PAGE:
This is a time capsule and I am taking you lot way, way back. Back to a world without instant connectivity and other newfangled nonsense that made life easy and consequently dull(!).
I am talking about discovering new films and actors through antiquated means like newspapers or the grapevine; about waiting with bated breath for the latest Angry Young Man flick to hit the video shops in all its pirated, boxy video cassette glory; about stalking the video store and arguing whose turn it was to rent out the three available copies of said boxy cassette (believe me, queues and fistfights were equally common). Such heroics to finally clutch the prize, dash home and watch a lanky Amitabh chase a suitably coy Rekha, glug a vat of orange whiskey in a single breath and dispatch villains through a series of Mister Fantastic-level kicks— all in a murky, obviously pirated print.
Fun times, right? Flash forward to a more informed age: an age where we suddenly had access to Pulse Global! That’s right, I went there. How many of you are ancient mature enough to remember those censored-yet-clear-and-watchable English films? Unexpectedly, we had variety and didn’t need to wait years to watch what the rest of the world was talking about.
Let’s speed up at this point because: LDs, CDs, DVDs and most crucially, the internet! Now we could read about ‘Friends’ and other cultural phenomena dominating the West. From there, it was a tiny step to harnessing native ingenuity and thus accessing an entire world of entertainment… usually for free. Video stores started this trend (called straight out piracy in most circles), and the rest of us followed. From waiting in line for Devdas to clicking through thousands of choices in the comfort of your home: how’s that for progress!
It’s fair to say that along with the gradual opening up of Pakistan – a range of home grown channels, Indian films in cinemas and Turkish dramas on telly – there has been a parallel growth in the trend of accessing content through less-than-legal means. After all, we also wish to know whether Jon Snow is dead or alive (spoiler: he’s likely a resurrected mix of both), or if the Walking Dead will ever stop walking (quiz: Rick’s beard or Carl’s hat?). We want to be relevant along with the rest of the world because let’s face it, irrelevance=invisibility.
And that is why Netflix in Pakistan is such fantastic news, despite some reservations:
Streaming requires good connectivity and here we have regular disruptions due to power outages among other factors. Still, the option of 3G/streaming on phones is now available and which should offset erratic electricity to an extent.
Sure, it isn’t free, unlike the methods I mentioned above. But I would venture that it’s far more satisfying to consume pop culture while retaining a semblance of ethics. For one, you can discuss the last episode with mates living abroad without squirming.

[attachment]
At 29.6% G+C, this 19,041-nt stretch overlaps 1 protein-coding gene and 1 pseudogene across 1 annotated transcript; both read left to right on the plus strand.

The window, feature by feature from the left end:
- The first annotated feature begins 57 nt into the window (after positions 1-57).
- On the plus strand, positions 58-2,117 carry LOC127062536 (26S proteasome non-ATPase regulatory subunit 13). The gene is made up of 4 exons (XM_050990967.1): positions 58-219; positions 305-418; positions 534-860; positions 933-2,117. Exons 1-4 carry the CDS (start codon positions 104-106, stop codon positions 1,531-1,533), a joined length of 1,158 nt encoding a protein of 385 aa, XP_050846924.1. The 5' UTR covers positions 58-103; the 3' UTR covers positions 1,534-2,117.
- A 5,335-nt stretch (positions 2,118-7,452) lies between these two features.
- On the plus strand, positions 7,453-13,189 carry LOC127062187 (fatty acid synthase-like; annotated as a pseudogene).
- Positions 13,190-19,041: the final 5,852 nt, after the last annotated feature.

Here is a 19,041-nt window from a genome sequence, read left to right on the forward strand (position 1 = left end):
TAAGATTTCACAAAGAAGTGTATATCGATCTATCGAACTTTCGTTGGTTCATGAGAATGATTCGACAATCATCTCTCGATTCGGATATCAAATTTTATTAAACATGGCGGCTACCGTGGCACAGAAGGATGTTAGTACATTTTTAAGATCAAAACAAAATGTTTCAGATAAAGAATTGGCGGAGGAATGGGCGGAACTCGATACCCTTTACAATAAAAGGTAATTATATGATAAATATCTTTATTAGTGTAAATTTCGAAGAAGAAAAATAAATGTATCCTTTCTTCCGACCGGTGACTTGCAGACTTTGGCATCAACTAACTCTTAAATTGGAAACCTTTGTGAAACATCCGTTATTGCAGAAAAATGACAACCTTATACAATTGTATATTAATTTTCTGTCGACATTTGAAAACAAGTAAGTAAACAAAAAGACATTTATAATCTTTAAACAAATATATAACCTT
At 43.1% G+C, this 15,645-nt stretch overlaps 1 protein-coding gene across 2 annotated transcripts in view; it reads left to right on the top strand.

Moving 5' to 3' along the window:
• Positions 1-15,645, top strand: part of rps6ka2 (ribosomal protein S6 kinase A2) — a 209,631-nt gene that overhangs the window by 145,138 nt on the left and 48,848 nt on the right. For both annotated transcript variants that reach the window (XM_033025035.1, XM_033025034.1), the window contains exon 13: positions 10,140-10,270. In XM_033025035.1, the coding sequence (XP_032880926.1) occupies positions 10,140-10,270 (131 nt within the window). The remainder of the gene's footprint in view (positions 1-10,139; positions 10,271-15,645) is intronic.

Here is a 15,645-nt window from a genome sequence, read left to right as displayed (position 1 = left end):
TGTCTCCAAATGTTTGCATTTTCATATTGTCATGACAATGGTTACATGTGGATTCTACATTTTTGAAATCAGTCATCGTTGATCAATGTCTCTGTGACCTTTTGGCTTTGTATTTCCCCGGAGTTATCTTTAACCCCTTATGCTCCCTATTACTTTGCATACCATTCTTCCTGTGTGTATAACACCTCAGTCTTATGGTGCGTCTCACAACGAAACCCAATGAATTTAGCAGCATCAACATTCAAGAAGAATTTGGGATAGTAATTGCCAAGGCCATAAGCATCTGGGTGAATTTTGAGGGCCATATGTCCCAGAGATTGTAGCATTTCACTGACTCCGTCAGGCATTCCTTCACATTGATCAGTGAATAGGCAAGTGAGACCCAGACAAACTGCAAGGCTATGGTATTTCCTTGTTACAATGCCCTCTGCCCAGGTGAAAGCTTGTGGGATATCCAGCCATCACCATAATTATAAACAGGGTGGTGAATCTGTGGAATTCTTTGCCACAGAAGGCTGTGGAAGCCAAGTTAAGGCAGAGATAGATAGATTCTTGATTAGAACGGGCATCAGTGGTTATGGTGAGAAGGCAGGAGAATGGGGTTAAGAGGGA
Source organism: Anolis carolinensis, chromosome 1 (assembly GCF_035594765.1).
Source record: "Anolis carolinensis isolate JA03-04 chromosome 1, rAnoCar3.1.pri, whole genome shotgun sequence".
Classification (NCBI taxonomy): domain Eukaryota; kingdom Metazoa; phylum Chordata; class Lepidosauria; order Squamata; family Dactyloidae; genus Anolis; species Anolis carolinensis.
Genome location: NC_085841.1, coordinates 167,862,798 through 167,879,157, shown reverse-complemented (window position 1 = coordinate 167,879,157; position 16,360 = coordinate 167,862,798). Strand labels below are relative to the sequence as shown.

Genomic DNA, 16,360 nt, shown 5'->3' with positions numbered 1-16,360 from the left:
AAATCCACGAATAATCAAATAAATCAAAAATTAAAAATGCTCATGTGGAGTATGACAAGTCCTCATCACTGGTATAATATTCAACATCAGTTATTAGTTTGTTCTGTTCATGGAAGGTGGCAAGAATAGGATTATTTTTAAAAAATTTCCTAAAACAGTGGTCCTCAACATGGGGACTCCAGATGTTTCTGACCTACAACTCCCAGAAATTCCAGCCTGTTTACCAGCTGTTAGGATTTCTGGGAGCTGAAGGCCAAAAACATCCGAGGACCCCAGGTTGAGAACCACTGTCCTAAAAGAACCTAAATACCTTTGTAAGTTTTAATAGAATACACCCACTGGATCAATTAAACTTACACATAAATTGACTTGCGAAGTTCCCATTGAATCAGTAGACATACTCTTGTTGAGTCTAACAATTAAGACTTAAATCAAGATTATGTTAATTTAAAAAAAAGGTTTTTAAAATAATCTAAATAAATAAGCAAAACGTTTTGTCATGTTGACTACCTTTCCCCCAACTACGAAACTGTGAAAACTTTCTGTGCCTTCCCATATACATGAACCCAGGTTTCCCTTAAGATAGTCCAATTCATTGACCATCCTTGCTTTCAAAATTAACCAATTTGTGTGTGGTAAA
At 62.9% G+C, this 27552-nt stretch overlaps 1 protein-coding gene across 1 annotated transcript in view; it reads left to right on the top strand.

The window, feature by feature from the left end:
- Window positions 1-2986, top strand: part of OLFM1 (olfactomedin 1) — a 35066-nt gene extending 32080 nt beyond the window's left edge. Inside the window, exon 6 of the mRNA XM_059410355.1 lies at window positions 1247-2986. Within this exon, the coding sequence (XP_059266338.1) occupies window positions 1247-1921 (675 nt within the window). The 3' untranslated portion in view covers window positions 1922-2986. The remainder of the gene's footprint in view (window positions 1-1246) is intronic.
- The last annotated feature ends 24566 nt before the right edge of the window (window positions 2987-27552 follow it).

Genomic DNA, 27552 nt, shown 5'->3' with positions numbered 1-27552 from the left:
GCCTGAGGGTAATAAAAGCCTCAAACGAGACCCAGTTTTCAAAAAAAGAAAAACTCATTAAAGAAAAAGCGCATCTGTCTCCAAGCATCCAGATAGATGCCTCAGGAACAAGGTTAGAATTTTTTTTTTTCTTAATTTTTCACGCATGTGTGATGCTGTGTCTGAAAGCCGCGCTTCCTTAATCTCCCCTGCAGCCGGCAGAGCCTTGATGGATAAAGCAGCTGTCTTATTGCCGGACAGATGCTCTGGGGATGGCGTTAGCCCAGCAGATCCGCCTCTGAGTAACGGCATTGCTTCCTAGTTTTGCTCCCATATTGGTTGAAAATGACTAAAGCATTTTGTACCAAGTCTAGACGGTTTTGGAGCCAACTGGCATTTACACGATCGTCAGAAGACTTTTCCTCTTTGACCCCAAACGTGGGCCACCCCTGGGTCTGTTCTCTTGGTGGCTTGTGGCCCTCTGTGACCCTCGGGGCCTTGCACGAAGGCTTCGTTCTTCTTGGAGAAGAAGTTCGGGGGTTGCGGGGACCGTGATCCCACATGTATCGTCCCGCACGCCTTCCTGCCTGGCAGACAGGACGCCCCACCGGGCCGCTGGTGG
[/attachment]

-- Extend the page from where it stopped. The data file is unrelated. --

There are other elements too. Content, for one, which I guess would be largely Western/English, whereas the vast majority may prefer Urdu. Would there be subtitles, for instance? What about Pakistani content? I would love to watch Ankahi (a genuine classic) again, for instance.
Connectivity is key as well. Streaming requires good connectivity and here we have regular disruptions due to power outages among other factors. Still, the option of 3G/streaming on phones is now available and which should offset erratic electricity to an extent.
Overall, then, this is good news. We have a huge young population, and that is reason enough for Netflix to include Pakistan in its expansion. It is useful to be in step with the rest of the world, and not isolated. I will even admit to relief when reading about excluded markets (hello, North Korea!) because we were not one of them. It signals more openness in our government than I would have imagined; a case where I am always glad to be wrong.
Besides, I think it’s beneficial for young people to be exposed to international culture, rather than restricted to local ideas only. Pop culture is invaluable in smoothing differences, building bridges and increasing empathy; it helps see each other as human beings, and not ‘other’. I’m not suggesting everyone subscribe and drown themselves in Americana, before some readers jump down my throat (as they love doing!). I’m simply suggesting we make use of entertainment to amuse ourselves and beyond that, broaden our perspectives a bit.
So how will Netflix change us? Not drastically, I reckon. We will have access to more content, for one. We will have the option to avoid piracy and pay for our entertainment. We will be a part of the Netflix ‘community’, if there is such a thing.
And of course, we will be able to use the phrase ‘Netflix and chill’ with impunity!